Like many people, I started my working life as a barista. I’ll never forget my shock when an elderly man asked my 17-year-old self out on a date. Didn’t he realize I was just being nice as part of my job?
The February 2 In These Times post Grin and Abhor It: The Truth Behind ‘Service with a Smile’ details how the service industry demands that workers appear happy, empathetic, or flirtatious as part of the job. These expectations especially impact female workers, who are considered naturally endowed with social and emotional skills.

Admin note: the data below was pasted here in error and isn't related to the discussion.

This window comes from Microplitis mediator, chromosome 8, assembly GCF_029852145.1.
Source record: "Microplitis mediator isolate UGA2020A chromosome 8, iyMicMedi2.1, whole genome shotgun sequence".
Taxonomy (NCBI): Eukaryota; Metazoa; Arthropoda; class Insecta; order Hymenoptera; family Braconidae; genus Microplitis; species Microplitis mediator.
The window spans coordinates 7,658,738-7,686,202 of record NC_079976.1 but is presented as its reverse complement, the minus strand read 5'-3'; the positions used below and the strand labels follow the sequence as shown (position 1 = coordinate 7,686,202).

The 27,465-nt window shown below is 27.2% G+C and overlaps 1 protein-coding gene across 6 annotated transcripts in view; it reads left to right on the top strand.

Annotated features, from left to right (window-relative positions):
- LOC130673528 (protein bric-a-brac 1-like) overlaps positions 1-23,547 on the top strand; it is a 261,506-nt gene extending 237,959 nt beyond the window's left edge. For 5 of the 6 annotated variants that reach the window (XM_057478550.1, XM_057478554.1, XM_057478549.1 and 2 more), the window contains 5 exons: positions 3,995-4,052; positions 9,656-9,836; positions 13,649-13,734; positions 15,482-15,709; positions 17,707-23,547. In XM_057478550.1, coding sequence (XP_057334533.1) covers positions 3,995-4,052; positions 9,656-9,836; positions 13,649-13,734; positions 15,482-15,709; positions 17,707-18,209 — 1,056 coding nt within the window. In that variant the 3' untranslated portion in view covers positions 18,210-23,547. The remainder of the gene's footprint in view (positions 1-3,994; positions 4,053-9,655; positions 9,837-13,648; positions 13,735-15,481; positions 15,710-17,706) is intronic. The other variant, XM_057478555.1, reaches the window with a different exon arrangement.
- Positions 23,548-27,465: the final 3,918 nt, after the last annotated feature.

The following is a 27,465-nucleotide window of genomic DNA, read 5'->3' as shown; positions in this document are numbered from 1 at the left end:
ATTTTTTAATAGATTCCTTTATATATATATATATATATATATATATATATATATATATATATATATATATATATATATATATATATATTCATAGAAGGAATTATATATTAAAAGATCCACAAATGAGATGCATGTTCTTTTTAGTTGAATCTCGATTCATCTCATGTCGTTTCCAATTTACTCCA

Lady sociologist Arlie Russell Hochschild coined the term “emotional labor” to describe employer demands that are outside the bounds of the traditional job. As the article writes, “Hochschild has spent decades writing of the role such labor plays in the lives of workers, especially women workers. She co-edited with Barbara Ehrenreich the book Global Woman, which looked at the role of women, many of them migrant women, in the ‘new economy,’ exploring the ways in which women’s supposed skill at emotional labor leads to their exploitation as low-paid care and service workers.”